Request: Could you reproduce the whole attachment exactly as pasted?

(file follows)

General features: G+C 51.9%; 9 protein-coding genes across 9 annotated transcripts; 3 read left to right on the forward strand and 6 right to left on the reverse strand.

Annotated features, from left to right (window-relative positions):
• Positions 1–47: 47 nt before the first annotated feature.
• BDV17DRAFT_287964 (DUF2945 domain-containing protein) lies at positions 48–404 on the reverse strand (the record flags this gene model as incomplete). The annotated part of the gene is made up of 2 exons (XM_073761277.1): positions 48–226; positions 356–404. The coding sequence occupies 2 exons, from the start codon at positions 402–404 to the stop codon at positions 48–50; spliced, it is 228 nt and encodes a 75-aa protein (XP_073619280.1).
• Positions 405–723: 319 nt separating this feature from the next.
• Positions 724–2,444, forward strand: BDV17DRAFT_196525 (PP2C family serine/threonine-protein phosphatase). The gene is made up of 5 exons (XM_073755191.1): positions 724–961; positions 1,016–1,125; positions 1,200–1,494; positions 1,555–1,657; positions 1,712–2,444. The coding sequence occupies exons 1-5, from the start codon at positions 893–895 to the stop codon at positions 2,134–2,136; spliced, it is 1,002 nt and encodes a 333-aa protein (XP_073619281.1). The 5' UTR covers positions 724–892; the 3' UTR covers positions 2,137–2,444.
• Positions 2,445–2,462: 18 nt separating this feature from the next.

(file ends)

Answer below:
General features: G+C 51.9%; 9 protein-coding genes across 9 annotated transcripts; 3 read left to right on the forward strand and 6 right to left on the reverse strand.

Annotated features, from left to right (window-relative positions):
• Positions 1–47: 47 nt before the first annotated feature.
• BDV17DRAFT_287964 (DUF2945 domain-containing protein) lies at positions 48–404 on the reverse strand (the record flags this gene model as incomplete). The annotated part of the gene is made up of 2 exons (XM_073761277.1): positions 48–226; positions 356–404. The coding sequence occupies 2 exons, from the start codon at positions 402–404 to the stop codon at positions 48–50; spliced, it is 228 nt and encodes a 75-aa protein (XP_073619280.1).
• Positions 405–723: 319 nt separating this feature from the next.
• Positions 724–2,444, forward strand: BDV17DRAFT_196525 (PP2C family serine/threonine-protein phosphatase). The gene is made up of 5 exons (XM_073755191.1): positions 724–961; positions 1,016–1,125; positions 1,200–1,494; positions 1,555–1,657; positions 1,712–2,444. The coding sequence occupies exons 1-5, from the start codon at positions 893–895 to the stop codon at positions 2,134–2,136; spliced, it is 1,002 nt and encodes a 333-aa protein (XP_073619281.1). The 5' UTR covers positions 724–892; the 3' UTR covers positions 2,137–2,444.
• Positions 2,445–2,462: 18 nt separating this feature from the next.